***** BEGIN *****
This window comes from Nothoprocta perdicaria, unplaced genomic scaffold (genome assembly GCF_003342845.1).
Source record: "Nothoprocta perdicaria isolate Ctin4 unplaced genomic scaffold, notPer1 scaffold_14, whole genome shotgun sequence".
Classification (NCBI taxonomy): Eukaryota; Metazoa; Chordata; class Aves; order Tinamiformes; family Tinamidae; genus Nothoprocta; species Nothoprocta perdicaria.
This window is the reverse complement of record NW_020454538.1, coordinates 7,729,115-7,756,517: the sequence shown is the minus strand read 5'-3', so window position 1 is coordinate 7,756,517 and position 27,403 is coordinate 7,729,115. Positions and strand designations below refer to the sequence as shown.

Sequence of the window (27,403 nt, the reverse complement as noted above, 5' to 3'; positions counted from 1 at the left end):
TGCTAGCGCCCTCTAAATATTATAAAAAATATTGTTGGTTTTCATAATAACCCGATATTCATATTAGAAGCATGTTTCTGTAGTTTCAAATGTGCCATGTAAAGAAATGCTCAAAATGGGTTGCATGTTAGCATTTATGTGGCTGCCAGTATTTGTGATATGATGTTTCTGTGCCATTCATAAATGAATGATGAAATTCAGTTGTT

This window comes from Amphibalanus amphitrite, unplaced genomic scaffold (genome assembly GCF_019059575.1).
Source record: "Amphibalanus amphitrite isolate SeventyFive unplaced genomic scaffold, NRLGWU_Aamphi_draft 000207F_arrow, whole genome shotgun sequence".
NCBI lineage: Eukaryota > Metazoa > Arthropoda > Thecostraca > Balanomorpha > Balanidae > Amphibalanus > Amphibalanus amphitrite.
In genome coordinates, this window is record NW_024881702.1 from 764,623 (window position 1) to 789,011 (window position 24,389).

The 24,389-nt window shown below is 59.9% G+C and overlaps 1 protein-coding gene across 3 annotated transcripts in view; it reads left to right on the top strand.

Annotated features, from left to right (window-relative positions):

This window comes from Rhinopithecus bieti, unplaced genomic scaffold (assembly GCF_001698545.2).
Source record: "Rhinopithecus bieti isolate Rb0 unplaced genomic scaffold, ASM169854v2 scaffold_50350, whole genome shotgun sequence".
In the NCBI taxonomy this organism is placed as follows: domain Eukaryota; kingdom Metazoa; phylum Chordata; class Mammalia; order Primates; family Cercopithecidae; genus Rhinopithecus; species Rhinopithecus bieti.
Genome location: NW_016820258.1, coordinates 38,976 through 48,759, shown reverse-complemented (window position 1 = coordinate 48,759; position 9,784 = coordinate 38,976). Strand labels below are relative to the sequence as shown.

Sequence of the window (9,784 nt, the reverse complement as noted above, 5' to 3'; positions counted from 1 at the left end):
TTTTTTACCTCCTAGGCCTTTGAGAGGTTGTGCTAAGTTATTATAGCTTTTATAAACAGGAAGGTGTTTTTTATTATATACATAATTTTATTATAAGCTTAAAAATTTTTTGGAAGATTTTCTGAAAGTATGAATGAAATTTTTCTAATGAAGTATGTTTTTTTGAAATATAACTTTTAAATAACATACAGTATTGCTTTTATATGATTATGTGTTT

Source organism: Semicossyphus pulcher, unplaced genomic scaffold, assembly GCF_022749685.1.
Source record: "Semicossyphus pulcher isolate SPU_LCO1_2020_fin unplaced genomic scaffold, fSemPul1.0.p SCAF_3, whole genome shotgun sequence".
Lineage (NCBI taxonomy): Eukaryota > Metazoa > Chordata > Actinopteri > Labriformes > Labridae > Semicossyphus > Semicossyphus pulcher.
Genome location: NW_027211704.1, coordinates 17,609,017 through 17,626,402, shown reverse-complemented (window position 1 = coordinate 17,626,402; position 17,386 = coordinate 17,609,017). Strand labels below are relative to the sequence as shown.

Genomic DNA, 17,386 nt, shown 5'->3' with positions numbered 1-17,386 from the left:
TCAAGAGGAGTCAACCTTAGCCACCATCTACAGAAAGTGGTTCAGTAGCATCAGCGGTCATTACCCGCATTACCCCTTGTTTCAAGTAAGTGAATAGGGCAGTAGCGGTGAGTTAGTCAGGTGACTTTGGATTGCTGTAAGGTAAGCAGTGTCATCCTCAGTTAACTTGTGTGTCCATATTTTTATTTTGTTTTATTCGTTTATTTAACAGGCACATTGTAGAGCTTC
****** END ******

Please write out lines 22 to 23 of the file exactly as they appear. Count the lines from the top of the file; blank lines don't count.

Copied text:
Genome location: NW_027211704.1, coordinates 17,609,017 through 17,626,402, shown reverse-complemented (window position 1 = coordinate 17,626,402; position 17,386 = coordinate 17,609,017). Strand labels below are relative to the sequence as shown.

Genomic DNA, 17,386 nt, shown 5'->3' with positions numbered 1-17,386 from the left: